The Ringelmann Effect
Are there any of us, the students, who have never worked in groups? That is a very common activity in today's studying and working environment. From an early age, we are taught that “many a little makes a mickle”. But to be honest, when working in groups, have you ever realized that the more members we have, the less effective the team will be?
There is a fact, that as the number of team members increases, the working process will stem more problems than you think. And accordingly, the performance and final result are not as expected. When working in groups, there are individual and social factors that will affect each member, thus, hinder the initial goals. To explain this phenomenon, let's find out the Ringelmann psychological effect - the cause of teamwork becoming an negative obsession for many people. And from there, we can try to keep unproductive teamworking to a minimum.
According to social impact theory, each individual in the group exerts an independent source of influence. So, as team size increases, the individual influence decreases, leading motivation and productivity to a decrease.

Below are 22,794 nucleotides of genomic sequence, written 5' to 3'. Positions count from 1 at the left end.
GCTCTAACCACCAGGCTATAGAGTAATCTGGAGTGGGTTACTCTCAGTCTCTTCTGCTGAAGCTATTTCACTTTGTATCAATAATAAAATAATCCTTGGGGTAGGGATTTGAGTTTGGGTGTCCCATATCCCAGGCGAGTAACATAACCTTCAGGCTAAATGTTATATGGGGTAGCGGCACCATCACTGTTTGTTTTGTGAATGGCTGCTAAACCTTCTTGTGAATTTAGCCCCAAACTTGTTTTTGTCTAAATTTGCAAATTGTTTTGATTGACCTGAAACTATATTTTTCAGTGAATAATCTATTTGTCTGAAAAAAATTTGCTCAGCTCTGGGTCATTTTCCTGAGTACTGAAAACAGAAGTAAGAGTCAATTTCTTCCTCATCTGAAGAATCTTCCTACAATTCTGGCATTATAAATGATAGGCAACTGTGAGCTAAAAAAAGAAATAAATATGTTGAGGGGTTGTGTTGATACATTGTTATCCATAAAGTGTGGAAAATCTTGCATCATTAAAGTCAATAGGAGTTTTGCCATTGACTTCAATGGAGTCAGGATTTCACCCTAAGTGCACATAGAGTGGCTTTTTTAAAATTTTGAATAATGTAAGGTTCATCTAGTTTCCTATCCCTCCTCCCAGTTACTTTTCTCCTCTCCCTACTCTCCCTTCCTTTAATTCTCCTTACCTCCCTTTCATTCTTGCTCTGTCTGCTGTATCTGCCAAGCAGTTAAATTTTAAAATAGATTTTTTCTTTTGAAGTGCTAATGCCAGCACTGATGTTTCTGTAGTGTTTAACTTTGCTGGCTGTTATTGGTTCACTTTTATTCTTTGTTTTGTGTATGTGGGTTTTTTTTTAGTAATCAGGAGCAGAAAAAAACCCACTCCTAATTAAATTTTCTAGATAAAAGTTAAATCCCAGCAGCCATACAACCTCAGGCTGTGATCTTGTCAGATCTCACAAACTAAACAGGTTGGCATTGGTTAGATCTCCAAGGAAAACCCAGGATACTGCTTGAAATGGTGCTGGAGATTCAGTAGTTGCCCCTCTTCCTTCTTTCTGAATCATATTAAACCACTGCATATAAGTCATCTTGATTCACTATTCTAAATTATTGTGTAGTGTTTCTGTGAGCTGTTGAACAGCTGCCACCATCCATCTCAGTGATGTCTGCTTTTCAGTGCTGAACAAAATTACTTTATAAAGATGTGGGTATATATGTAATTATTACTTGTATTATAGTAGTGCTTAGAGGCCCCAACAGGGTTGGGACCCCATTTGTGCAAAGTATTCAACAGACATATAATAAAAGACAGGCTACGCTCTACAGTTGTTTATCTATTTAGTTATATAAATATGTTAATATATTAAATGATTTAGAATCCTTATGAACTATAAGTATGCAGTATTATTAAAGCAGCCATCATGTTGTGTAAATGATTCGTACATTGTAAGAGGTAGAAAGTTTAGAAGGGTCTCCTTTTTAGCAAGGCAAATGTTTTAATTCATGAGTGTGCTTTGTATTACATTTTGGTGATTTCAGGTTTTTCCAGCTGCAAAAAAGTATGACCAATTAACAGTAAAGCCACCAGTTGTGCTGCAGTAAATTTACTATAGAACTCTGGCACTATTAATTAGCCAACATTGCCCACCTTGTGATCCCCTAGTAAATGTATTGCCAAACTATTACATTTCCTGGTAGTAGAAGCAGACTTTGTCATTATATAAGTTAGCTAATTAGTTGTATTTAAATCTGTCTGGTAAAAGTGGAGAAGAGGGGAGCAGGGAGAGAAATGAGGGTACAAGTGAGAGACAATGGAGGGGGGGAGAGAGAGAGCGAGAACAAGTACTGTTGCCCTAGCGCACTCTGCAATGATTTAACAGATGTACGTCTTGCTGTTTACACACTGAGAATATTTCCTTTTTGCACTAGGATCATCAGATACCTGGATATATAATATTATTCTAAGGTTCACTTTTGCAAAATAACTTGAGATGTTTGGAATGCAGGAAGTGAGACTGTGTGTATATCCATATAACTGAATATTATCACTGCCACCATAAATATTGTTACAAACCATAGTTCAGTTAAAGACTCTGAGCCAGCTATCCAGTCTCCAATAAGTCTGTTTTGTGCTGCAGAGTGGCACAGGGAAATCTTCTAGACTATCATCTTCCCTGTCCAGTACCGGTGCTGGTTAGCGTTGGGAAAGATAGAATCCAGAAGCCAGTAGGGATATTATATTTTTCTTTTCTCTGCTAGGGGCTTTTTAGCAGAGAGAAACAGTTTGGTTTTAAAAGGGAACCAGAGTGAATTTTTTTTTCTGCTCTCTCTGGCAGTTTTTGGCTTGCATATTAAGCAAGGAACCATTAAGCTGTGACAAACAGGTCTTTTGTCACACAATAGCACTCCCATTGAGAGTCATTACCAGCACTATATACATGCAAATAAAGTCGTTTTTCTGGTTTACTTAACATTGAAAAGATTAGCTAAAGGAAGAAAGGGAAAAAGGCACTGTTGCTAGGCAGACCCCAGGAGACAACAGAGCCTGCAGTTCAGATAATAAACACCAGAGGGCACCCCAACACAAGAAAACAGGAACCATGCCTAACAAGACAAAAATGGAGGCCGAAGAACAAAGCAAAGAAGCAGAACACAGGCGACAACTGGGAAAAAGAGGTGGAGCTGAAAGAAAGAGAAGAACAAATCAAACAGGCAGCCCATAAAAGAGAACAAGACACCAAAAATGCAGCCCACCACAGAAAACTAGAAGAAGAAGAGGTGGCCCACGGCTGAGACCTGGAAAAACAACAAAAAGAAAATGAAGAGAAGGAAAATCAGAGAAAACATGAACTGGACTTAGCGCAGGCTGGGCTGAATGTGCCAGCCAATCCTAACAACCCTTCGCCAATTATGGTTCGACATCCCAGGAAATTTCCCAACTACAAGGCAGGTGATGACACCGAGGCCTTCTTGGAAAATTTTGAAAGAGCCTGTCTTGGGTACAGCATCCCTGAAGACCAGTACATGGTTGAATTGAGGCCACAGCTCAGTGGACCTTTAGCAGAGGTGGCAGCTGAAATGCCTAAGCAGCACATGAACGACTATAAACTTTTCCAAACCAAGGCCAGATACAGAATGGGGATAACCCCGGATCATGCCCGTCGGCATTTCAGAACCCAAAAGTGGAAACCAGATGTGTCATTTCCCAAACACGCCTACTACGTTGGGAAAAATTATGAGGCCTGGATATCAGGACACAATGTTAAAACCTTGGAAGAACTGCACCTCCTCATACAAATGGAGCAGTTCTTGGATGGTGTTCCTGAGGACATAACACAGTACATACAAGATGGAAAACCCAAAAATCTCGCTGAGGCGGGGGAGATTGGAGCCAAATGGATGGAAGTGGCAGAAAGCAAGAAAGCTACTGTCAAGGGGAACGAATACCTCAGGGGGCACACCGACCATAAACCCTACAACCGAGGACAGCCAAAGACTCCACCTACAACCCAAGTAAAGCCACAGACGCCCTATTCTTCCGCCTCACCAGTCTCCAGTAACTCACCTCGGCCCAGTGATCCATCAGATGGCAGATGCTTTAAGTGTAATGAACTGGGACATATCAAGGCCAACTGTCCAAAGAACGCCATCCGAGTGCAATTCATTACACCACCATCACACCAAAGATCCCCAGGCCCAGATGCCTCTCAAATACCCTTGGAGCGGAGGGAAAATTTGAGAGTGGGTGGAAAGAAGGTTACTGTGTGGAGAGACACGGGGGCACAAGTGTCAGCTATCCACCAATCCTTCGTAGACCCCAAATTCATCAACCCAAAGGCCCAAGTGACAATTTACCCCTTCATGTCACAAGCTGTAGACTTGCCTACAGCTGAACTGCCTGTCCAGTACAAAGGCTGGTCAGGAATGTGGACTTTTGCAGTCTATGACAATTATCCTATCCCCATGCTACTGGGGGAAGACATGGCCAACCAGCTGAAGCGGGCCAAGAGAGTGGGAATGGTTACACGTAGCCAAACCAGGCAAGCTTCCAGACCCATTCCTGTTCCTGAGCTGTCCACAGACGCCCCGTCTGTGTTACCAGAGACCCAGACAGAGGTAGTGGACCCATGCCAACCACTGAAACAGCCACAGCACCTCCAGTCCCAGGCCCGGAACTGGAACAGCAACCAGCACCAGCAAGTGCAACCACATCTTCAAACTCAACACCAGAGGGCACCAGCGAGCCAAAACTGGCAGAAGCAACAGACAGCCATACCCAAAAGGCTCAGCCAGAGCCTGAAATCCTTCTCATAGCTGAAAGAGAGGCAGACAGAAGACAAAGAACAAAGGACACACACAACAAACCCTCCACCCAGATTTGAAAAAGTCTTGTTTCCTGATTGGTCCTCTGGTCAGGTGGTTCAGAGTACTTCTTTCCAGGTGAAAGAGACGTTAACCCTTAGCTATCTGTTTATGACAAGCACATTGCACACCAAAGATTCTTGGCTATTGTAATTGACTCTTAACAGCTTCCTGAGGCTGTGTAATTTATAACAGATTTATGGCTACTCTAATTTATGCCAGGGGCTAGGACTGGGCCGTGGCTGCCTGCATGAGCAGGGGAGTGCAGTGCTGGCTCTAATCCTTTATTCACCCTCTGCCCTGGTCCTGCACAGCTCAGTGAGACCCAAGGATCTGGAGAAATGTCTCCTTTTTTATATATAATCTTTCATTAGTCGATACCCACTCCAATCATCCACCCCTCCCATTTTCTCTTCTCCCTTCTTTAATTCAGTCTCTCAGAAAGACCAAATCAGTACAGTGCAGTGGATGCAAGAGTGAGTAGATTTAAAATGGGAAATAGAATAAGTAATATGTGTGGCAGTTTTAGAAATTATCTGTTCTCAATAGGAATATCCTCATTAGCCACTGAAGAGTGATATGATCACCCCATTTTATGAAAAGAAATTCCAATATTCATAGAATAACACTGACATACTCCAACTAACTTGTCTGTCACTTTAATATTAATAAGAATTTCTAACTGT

In other words, when members feel they have no value or less influence to the final result, they won’t give their best. This is deeply reinforced when one member shows up “brighter” or more "enthusiastic" than the others, then the others will step back and let that person lead, even take over.
Evaluation potential theory
According to this theory, when people join a group assignment or project, they will evaluate the potential results of that work as collective rather than individual. As a result, some members think they can safely "do less and enjoy more" without being criticized. This also comes from the mentality that one's efforts are not recognized individually, but are "sink in the collective". Accordingly, they won’t see the meaning of investing more effort since the efforts of all members are considered to be equal.
Diffusion of responsibility
We are not pushed to take actions when there is presence of others.
This dispersion of responsibilities arises from many reasons, in which, the two most basic and obvious causes are the lack of personal responsibility and the tendency of looking for guidance. Most of us assume that, in a public setting, it is not necessary to take responsibility and act. “There are other people here, they will do something about it” is the thinking of vast majority in such situations. Moreover, in quite a few cases, we may know what we need to do but just doubt our actions. Eventually, it leads to our backward thinking that this is a "general responsibility", so our efforts won’t have much impact on the whole result. Typically when working in a group, some people don't do their work or just go around the table because they think someone else will fill the slack anyway. But if everyone thinks so, then who’s gonna take responsibility?
How to overcome the Ringelmann effect?
Reduce the number of members